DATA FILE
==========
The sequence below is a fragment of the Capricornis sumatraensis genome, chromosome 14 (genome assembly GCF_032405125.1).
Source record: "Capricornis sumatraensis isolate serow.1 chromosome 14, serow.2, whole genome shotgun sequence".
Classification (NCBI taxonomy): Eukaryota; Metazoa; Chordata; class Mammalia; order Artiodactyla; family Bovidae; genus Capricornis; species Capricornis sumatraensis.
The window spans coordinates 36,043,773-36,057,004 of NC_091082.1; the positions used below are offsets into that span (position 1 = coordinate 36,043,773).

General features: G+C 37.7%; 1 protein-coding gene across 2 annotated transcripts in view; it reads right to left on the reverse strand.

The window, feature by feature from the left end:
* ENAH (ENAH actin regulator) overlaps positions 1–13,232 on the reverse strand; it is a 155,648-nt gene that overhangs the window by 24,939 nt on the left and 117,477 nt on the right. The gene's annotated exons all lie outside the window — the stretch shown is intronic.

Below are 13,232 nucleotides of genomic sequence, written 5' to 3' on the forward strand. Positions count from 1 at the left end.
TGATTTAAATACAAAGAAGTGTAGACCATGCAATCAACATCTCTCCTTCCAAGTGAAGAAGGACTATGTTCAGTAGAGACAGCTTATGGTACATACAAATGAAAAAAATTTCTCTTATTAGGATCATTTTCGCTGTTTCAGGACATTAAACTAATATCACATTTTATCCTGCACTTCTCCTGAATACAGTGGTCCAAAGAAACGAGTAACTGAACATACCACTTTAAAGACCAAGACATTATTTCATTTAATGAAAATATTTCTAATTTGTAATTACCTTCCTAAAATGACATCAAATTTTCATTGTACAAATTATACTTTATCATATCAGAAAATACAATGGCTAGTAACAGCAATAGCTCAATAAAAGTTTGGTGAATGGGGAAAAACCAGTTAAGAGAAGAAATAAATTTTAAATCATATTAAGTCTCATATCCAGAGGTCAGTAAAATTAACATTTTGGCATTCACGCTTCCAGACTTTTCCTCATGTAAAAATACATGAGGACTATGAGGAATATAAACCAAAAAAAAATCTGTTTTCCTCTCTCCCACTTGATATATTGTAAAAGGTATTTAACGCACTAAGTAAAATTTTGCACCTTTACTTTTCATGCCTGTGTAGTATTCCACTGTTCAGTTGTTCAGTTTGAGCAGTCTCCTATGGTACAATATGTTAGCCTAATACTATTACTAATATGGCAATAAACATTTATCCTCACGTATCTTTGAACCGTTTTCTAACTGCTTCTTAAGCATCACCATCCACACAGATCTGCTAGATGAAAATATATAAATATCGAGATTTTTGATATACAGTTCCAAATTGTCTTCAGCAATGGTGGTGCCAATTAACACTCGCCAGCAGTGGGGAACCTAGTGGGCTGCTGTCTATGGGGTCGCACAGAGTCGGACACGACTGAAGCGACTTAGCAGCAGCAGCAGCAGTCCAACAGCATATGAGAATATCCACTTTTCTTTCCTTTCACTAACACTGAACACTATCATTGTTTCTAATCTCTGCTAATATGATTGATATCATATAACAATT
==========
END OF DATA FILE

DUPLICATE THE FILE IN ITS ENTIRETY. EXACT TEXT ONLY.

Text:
The sequence below is a fragment of the Capricornis sumatraensis genome, chromosome 14 (genome assembly GCF_032405125.1).
Source record: "Capricornis sumatraensis isolate serow.1 chromosome 14, serow.2, whole genome shotgun sequence".
Classification (NCBI taxonomy): Eukaryota; Metazoa; Chordata; class Mammalia; order Artiodactyla; family Bovidae; genus Capricornis; species Capricornis sumatraensis.
The window spans coordinates 36,043,773-36,057,004 of NC_091082.1; the positions used below are offsets into that span (position 1 = coordinate 36,043,773).

General features: G+C 37.7%; 1 protein-coding gene across 2 annotated transcripts in view; it reads right to left on the reverse strand.

The window, feature by feature from the left end:
* ENAH (ENAH actin regulator) overlaps positions 1–13,232 on the reverse strand; it is a 155,648-nt gene that overhangs the window by 24,939 nt on the left and 117,477 nt on the right. The gene's annotated exons all lie outside the window — the stretch shown is intronic.

Below are 13,232 nucleotides of genomic sequence, written 5' to 3' on the forward strand. Positions count from 1 at the left end.
TGATTTAAATACAAAGAAGTGTAGACCATGCAATCAACATCTCTCCTTCCAAGTGAAGAAGGACTATGTTCAGTAGAGACAGCTTATGGTACATACAAATGAAAAAAATTTCTCTTATTAGGATCATTTTCGCTGTTTCAGGACATTAAACTAATATCACATTTTATCCTGCACTTCTCCTGAATACAGTGGTCCAAAGAAACGAGTAACTGAACATACCACTTTAAAGACCAAGACATTATTTCATTTAATGAAAATATTTCTAATTTGTAATTACCTTCCTAAAATGACATCAAATTTTCATTGTACAAATTATACTTTATCATATCAGAAAATACAATGGCTAGTAACAGCAATAGCTCAATAAAAGTTTGGTGAATGGGGAAAAACCAGTTAAGAGAAGAAATAAATTTTAAATCATATTAAGTCTCATATCCAGAGGTCAGTAAAATTAACATTTTGGCATTCACGCTTCCAGACTTTTCCTCATGTAAAAATACATGAGGACTATGAGGAATATAAACCAAAAAAAAATCTGTTTTCCTCTCTCCCACTTGATATATTGTAAAAGGTATTTAACGCACTAAGTAAAATTTTGCACCTTTACTTTTCATGCCTGTGTAGTATTCCACTGTTCAGTTGTTCAGTTTGAGCAGTCTCCTATGGTACAATATGTTAGCCTAATACTATTACTAATATGGCAATAAACATTTATCCTCACGTATCTTTGAACCGTTTTCTAACTGCTTCTTAAGCATCACCATCCACACAGATCTGCTAGATGAAAATATATAAATATCGAGATTTTTGATATACAGTTCCAAATTGTCTTCAGCAATGGTGGTGCCAATTAACACTCGCCAGCAGTGGGGAACCTAGTGGGCTGCTGTCTATGGGGTCGCACAGAGTCGGACACGACTGAAGCGACTTAGCAGCAGCAGCAGCAGTCCAACAGCATATGAGAATATCCACTTTTCTTTCCTTTCACTAACACTGAACACTATCATTGTTTCTAATCTCTGCTAATATGATTGATATCATATAACAATT